Meg knows that Atticus her African Grey Parrot is no help with her growing anxiety about her safety. Months ago, Meg confronted an intruder in her house. When the police caught him, they told her he had a switchblade on him and since that day Meg has found herself worrying more and more about her safety. Paranoia’s grip tightening with each day.
Meg’s solution to the problem is to enter a home-share arrangement. The person she will be sharing the house with is Andy Chan, a twenty-one-year old Chinese, university student.
The second chapter shifts to Andy’s perspective and we find out that it was his aunt who suggested the home sharing with him. Andy is still not sure about it. Especially the huge age difference between himself and Meg. Unfortunately, economically he has no choice.
The shift in perspective becomes a regular thing and in chapter three the perspective returns to Meg. Initially she is baffled by Andy’s duffel bag and boxes. The coordinator had told her that this first meeting was just an introduction. A way to see if the two of them “hit it off” so to speak, but Andy looks ready to move in right now. When Andy meets the adorable Atticus, it seems that the parrot has shattered the icy impasse that was building between them and both Meg and Atticus are happy with Andy moving in.
Being brought up in Hong Kong, Andy has, what Meg would probably call a disorder, towards cleanliness. From growing up with the flu epidemics, Andy now cleans downs surfaces, and when he notices that Meg does not clean her hands after patting Atticus, he is nearly physically ill.
Meg applied for this home share programme so she would feel safe again. She was hoping for a young male who was quiet and kept to himself and that was exactly what she got. But as the days go by, she finds herself craving company, companionship. She wishes that Andy would talk to her more instead of locking himself away in his room almost immediately upon arriving home.
The chapters are very short, some only a couple of pages and this works to draw the attention of the reader to the differences of the two characters. Apart from the obvious age and sex, there lives could not be any more different. Ethnicity and culture, even the food they eat.
They also have different problems. Meg is lonely, the last of her family still living, and with Andy moving in, she now notices her loneliness even more. Andy is anxious about his study and exams. So anxious that he is constantly on the edge of a nervous breakdown. His mother suffered from extreme anxiety after he was born and he carries the guilt around with him, the weight of it slowly grinding him down. Meg also carries guilt. The burden of her guild comes from the accident that her sister had when they were young leaving her in a wheelchair. The tragedy is, as with many forms of guilt, both of them are carrying guilt for something they had no control over.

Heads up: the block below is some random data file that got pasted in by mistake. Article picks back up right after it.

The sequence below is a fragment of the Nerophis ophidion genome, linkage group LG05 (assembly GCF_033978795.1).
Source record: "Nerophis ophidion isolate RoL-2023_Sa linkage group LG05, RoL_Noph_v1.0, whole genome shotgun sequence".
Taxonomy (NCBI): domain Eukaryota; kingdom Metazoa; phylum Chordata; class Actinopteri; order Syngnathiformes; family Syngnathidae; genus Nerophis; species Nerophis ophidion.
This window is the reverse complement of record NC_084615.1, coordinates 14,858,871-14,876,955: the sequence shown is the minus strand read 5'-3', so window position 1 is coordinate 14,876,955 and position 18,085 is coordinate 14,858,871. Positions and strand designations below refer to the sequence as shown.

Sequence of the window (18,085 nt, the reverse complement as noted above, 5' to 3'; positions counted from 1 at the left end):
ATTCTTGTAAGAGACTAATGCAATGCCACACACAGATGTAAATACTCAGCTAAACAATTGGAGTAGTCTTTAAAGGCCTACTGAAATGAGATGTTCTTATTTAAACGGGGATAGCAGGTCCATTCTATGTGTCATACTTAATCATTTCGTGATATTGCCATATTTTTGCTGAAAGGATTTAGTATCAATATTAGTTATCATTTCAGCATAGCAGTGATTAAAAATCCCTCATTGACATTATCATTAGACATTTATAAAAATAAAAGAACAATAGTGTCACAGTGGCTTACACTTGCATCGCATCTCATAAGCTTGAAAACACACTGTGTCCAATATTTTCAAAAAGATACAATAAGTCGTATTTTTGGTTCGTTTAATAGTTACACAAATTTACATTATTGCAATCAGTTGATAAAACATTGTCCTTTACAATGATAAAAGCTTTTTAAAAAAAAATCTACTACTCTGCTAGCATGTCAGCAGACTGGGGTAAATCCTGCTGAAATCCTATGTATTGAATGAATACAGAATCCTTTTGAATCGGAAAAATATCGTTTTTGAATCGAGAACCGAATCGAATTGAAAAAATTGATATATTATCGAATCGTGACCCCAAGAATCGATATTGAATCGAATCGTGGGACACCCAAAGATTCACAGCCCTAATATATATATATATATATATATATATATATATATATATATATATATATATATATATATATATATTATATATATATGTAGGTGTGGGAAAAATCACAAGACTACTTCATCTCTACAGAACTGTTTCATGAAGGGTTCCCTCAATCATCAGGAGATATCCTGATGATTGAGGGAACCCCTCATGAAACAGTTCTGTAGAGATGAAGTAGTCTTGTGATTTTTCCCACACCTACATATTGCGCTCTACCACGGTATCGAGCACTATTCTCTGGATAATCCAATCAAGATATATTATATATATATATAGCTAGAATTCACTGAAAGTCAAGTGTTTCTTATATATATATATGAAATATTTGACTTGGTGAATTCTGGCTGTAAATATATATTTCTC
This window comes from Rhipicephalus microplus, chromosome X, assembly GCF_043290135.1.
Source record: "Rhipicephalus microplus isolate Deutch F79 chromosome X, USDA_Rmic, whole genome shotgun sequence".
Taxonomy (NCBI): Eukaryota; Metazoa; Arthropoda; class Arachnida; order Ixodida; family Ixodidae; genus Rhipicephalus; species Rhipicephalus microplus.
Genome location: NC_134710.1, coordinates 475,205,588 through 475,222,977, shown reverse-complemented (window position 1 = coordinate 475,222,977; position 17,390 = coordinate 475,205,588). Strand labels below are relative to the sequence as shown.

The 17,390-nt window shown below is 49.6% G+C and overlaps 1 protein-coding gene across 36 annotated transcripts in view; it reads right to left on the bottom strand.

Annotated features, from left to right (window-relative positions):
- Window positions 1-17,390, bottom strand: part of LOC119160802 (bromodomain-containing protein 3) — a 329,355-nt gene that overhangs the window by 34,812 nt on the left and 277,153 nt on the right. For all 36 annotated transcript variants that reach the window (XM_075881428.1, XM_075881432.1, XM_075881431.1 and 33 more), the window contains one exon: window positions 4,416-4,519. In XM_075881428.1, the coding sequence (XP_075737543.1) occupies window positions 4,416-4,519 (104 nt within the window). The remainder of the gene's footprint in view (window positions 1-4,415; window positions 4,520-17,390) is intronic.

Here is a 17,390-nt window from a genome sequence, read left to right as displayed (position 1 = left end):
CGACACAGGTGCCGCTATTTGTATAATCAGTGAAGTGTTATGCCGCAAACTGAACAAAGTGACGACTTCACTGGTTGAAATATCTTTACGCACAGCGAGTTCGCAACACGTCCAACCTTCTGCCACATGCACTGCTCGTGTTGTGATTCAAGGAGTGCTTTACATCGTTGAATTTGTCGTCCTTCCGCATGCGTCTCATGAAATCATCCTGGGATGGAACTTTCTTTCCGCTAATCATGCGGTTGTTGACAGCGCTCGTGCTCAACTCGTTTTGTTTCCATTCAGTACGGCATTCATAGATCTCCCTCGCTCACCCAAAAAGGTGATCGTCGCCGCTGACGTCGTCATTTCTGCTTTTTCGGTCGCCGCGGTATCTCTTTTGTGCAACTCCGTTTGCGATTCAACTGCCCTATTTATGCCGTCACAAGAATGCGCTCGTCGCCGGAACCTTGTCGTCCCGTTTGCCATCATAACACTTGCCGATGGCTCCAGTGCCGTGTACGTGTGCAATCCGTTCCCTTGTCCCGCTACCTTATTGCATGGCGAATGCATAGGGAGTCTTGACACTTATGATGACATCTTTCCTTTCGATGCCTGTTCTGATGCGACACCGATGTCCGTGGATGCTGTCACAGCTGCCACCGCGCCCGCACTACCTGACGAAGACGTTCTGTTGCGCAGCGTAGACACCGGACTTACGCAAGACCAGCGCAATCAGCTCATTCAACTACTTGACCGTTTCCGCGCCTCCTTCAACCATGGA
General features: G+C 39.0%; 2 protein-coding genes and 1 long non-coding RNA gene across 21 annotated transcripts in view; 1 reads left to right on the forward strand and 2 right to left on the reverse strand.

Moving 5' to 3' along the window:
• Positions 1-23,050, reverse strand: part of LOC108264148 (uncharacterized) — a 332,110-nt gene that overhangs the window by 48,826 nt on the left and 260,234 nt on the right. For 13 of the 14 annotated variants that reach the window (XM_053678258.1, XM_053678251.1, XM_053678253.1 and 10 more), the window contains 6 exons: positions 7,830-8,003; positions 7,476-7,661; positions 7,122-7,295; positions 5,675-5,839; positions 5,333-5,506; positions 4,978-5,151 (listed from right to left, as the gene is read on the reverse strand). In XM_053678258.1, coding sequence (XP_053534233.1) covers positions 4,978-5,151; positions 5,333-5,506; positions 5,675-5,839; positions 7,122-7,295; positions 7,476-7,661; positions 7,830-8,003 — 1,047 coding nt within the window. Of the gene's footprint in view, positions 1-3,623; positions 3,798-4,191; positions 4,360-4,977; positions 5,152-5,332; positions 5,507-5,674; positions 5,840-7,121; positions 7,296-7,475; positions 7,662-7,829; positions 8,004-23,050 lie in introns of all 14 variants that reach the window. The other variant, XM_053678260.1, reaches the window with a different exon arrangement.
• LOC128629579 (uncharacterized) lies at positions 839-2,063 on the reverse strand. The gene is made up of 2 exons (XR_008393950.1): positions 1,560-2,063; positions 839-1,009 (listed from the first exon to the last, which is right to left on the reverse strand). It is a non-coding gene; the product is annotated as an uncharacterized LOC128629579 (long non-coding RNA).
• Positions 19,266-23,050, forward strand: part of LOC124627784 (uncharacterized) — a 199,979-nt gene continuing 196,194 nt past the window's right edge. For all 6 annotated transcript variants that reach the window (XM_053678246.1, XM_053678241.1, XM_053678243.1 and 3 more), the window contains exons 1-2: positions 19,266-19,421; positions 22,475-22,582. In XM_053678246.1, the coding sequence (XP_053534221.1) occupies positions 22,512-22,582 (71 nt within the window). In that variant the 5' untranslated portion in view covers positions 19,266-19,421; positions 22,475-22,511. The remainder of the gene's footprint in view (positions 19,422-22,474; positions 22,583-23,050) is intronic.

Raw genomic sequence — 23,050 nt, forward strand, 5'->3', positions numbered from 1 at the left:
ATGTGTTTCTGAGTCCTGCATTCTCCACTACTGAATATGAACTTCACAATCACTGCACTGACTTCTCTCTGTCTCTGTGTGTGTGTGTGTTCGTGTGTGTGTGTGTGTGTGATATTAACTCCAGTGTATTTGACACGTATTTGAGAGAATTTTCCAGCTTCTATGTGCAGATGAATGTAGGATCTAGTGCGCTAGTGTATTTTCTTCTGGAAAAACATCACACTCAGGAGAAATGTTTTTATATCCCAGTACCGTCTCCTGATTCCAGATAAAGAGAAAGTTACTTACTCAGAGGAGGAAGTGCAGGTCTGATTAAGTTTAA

They also both have serious problems. One of Meg’s close friends has just died unexpectedly and Andy’s mother has been hospitalized, her anxiety out of control. Andy fearing that he will not pass his exams decides to hire somebody to sit the exams for him. Both of them are flawed and vulnerable in different ways yet neither of them are aware of the others problems.
For me the heart of this book is about the difference of cultures. You can feel the difference so clearly throughout the book. Andy refers and thinks about the myriad of differences all the time. Facts such as the size of a room, or yard. Grass on the ground, the difference of diet. Throughout the whole book Andy has this feeling of displacement.
This sentence makes his feelings clear,
“They might share blood through his auntie, but these kids with their round eyes and floppy hair were Australian in a way Andy knew he never could be”.
Cheng has given the reader two totally different but equally fleshed out and deep wonderful characters. And this is one of those books where the characters shoulder the load. The narrative is sound and interesting, but it is the two characters that make this novel so enjoyable. Well, three if you count Atticus the delightful African grey parrot.
A wonderful debut novel that is much deeper than your first think. 4.5 Stars.
Melanie Cheng is a writer and general practitioner. She was born in Adelaide, grew up in Hong Kong and now lives in Melbourne. Her debut collection of short stories, "Australia Day", won the Victorian Premier's Literary Award for an unpublished manuscript in 2016 and the Victorian Premier's Literary Award for fiction in 2018. "Room for a Stranger" is Cheng's debut novel.
I say this all the time but there is a wonderful article from The Guardian talking to Cheng here - https://www.theguardian.com/books/2019/apr/28/melanie-cheng-you-can-never-represent-a-whole-community-its-ridiculous-to-ask-a-writer-to-do-that